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Biopreserv Biobank. 2019;17(1):18-26. doi: 10.1089/bio.2018.0041. Epub 2018 Sep 26.

A Nucleic Acid Quality Control Strategy for Frozen Tissues from a Biobank of High-Risk Pregnancy.

Gao H1,2, Liu Y1,2, Ding J1,2, Yang J1, Zhang B1, Hu Y1,2, Ge M1,2, Ye Q1,2.

Author information

1
1 Department of Pathology, Nanjing Drum Tower Hospital, The Affiliated Hospital of Nanjing University Medical School, Nanjing, People's Republic of China.
2
2 Biobank of Nanjing Drum Tower Hospital, The Affiliated Hospital of Nanjing University Medical School, Nanjing, People's Republic of China.

Abstract

BACKGROUND:

The preservation of placental and fetal tissues will contribute to studying the pathogenesis of high-risk pregnancy diseases. However, few studies have focused on the effects of different preservation methods and cold ischemia time (CIT) on the quality of nucleic acids. An available quality control (QC) strategy will be beneficial to evaluate these effects for high-risk pregnancy biobanks.

METHODS:

We established an evaluation strategy of nucleic acid QC by analyzing total RNA and genomic DNA (gDNA). Through this strategy, the effects of CIT, cryoprotectants (CPAs), and freeze/thaw cycles on the yield and integrity of placental RNA were analyzed. In addition, the effects of CIT on the yield and integrity of fetal DNA were determined.

RESULTS:

For placental samples, there was no significant difference in RNA integrity (CIT <2 hours). After several freeze/thaw cycles, the RNA quality number values of placental samples in the CPA-free group and in the RNasin (TRIzol) group were decreased. For fetal samples, the DNA integrity of different organs (CIT <24 hours) was completely satisfactory, but it declined with the extension of CIT. Furthermore, different organs had different tolerances to cold ischemia, and the rank was as follows: skin, heart, liver, and placenta. In addition, the content of medium-length (600 bp) and long (1310 bp) fragments of gDNA were mainly reduced with the extension of CIT.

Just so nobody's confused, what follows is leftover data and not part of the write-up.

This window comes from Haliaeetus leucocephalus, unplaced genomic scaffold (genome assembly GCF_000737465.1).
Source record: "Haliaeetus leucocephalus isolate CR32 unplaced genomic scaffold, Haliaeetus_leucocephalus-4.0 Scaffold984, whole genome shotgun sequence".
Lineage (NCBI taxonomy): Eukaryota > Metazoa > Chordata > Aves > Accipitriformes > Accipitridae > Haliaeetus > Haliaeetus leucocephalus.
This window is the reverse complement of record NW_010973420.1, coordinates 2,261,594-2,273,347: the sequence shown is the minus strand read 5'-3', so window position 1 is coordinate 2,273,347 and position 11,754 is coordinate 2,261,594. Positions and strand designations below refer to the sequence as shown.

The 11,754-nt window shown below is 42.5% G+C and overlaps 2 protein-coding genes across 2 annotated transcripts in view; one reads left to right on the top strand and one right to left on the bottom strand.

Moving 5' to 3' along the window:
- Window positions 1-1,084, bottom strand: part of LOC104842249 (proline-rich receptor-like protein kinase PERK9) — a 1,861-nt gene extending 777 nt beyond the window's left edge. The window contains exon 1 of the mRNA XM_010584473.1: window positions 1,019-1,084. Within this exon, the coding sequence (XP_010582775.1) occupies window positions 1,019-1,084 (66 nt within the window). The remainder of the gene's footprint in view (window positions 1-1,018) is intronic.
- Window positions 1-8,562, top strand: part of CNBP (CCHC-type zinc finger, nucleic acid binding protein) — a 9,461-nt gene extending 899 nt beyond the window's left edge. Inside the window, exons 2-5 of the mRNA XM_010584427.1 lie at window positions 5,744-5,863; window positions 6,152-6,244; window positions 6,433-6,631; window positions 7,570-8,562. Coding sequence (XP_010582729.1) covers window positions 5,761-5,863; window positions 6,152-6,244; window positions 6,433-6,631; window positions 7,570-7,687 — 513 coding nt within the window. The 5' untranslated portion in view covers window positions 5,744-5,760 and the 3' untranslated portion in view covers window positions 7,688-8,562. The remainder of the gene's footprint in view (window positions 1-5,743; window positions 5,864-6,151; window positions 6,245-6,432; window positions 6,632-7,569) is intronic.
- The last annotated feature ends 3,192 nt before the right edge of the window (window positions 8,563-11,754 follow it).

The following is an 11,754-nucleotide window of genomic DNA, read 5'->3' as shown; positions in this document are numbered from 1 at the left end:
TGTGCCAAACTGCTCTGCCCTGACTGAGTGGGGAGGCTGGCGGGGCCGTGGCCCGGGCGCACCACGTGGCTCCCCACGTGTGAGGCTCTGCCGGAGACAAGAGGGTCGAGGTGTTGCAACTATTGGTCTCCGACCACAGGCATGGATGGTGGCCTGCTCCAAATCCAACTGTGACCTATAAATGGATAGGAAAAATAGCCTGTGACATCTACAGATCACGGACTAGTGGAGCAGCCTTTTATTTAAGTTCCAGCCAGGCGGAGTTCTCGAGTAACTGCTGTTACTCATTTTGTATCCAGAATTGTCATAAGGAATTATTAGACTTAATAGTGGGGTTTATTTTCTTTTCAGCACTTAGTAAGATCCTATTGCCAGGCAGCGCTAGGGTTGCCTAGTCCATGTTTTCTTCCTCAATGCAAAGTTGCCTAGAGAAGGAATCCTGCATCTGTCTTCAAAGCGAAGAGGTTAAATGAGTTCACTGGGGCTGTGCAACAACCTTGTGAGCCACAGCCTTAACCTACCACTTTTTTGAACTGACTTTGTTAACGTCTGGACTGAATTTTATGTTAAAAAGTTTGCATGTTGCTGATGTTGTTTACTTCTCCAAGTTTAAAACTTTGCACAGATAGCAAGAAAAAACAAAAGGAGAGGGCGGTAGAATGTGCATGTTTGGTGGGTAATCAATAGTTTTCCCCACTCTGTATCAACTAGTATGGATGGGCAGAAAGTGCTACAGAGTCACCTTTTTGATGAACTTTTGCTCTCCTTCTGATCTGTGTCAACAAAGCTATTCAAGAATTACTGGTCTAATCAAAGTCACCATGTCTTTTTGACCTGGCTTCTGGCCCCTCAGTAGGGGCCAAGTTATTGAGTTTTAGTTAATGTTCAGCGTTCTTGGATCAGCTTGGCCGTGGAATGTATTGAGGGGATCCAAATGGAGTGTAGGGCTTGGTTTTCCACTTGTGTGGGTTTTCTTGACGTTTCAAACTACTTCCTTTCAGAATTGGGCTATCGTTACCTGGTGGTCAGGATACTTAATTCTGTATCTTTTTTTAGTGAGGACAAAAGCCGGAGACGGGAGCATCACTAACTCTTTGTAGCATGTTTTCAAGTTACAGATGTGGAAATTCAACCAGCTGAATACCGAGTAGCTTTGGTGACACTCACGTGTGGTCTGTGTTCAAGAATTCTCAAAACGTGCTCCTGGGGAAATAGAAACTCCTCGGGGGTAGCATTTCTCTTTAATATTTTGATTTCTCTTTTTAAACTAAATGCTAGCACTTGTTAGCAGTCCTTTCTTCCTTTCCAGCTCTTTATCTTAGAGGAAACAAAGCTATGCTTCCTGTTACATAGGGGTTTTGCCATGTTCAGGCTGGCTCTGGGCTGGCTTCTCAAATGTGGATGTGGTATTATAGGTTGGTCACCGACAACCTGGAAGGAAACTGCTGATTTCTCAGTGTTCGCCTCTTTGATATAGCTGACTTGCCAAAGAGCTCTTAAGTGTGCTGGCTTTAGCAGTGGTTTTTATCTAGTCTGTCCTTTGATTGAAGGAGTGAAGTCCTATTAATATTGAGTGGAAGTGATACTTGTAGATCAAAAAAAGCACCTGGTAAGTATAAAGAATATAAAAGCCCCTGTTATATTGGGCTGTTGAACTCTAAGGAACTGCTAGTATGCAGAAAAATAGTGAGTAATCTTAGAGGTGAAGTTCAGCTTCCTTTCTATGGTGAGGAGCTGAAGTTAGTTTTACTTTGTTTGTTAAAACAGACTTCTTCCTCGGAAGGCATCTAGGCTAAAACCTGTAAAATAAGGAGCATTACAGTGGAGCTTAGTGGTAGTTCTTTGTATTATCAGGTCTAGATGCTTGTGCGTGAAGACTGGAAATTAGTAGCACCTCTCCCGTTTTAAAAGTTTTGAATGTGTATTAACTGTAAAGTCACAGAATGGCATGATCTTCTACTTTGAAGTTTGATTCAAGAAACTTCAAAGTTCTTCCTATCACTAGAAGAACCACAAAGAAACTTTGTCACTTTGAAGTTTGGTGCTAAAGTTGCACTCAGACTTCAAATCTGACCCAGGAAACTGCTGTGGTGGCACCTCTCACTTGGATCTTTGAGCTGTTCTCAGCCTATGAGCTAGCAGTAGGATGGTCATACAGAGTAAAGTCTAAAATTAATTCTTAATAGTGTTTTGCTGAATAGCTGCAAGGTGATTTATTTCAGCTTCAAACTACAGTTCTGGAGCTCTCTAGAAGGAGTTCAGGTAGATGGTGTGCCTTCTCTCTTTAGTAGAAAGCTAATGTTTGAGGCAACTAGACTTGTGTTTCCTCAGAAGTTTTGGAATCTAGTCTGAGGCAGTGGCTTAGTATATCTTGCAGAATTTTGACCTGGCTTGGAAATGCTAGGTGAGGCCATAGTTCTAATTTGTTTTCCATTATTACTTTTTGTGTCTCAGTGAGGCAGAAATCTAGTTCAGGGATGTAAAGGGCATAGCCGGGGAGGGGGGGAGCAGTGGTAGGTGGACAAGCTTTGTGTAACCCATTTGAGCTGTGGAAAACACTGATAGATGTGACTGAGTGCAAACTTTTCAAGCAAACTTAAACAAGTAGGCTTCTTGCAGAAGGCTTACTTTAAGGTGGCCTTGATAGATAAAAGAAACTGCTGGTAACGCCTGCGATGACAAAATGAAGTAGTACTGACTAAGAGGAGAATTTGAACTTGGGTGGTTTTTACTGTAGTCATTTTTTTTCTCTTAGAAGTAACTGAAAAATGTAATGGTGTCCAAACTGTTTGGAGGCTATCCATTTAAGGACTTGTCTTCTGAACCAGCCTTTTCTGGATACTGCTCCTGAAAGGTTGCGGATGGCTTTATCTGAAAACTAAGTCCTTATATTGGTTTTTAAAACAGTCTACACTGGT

CONCLUSION:

The RNA integrity of placental tissue was affected by CIT significantly. It is recommended that placenta should be cryopreserved within 2 hours (4°C) from isolation. To ensure DNA quality of fetal tissues, the samples are suggested to be frozen within 24 hours (4°C) from isolation. On the contrary, if samples have a long CIT, skin is superior to other organs in the aspect of biobanking donor's genetic information.

KEYWORDS:

frozen tissues; high-risk pregnancy; nucleic acid

PMID:
30256683
DOI:
10.1089/bio.2018.0041
[Indexed for MEDLINE]

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